If you’ve ever acted in a play, you know how much work it takes to put a production together. A theater major is your ticket to every corner of the theater world.
Whether you specialize in acting or design, you’ll learn in class, backstage, and onstage. You’ll read, discuss, and write about all kinds of theatrical works. You’ll also get your hands dirty applying what you learn in class as you build sets, design costumes, direct, or act in department productions.
Theater majors study plays and other dramatic works and their production. Classes cover such topics as theater history, playwriting, acting, and directing, as well as lighting, scenery, and costume design.
“The more experience you get, the more you learn about yourself, and the more you learn about yourself, the more you learn about acting.”Titian, sophomore, performance, San Francisco State University
Are You Ready To...?
- Write and direct your own play
- Build and strike (take down) sets
- Analyze scripts to really get to know the character you’re playing
- Spend long evenings in rehearsal
It Helps To Be...
Creative, organized, and able to manage your time well. You may be working on a paper about Shakespearean comedy while rehearsing your own performance art piece.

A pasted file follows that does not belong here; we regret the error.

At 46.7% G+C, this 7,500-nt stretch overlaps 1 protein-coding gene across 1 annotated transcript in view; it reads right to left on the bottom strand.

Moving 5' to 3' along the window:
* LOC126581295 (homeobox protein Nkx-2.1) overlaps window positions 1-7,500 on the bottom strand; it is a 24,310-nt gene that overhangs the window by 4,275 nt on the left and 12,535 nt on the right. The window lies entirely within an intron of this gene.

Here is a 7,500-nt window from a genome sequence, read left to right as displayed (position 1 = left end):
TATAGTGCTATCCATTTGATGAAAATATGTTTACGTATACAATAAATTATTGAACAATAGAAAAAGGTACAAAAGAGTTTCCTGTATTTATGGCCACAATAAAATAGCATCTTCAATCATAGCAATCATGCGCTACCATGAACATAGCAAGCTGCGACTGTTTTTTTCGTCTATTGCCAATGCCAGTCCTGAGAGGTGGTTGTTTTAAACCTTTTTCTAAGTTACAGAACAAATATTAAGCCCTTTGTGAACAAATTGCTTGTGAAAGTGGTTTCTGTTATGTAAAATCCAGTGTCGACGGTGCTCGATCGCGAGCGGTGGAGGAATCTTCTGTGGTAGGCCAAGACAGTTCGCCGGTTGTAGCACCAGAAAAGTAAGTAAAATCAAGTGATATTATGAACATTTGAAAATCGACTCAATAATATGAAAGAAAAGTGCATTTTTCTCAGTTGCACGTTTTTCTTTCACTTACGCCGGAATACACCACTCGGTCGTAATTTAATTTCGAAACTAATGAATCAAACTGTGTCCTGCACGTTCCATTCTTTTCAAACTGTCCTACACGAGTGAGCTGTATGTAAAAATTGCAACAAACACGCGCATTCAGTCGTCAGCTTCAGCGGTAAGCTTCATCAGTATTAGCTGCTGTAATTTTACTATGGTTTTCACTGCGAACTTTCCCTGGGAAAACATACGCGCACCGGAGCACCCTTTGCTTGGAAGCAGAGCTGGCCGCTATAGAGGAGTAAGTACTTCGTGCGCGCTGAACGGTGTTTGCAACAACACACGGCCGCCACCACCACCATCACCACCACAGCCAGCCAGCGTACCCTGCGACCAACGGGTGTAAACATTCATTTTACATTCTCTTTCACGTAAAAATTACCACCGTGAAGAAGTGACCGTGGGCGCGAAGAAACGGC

- Is the department accredited by the National Association of Schools of Theatre?
- Will you be able to specialize in your area of interest?
- What professional work have the professors done? Where did they study?
- Do current students like the program? Try to spend time with one, on the phone or in person.
- Do the shows look good? Attend a production or ask to see photos.
- Are the department’s scene shops, costume shops, and stages equipped with the latest?
- Will the department help you find an internship?
Did You Know?
At any given time, more than 85 percent of actors in the professional actors' union are unemployed.
In classes on theater design, you’ll learn how sets, costumes, lights, and sound all work together to create a mood that fits the play. You’ll practice coming up with creative ideas and sketching them out so that others can share your vision.
You’ll also learn about the importance of research. What were people wearing in San Francisco during the 1970s? What would Macbeth’s castle have looked like? It’s through research that you’ll discover the little details that bring the world of the play to life.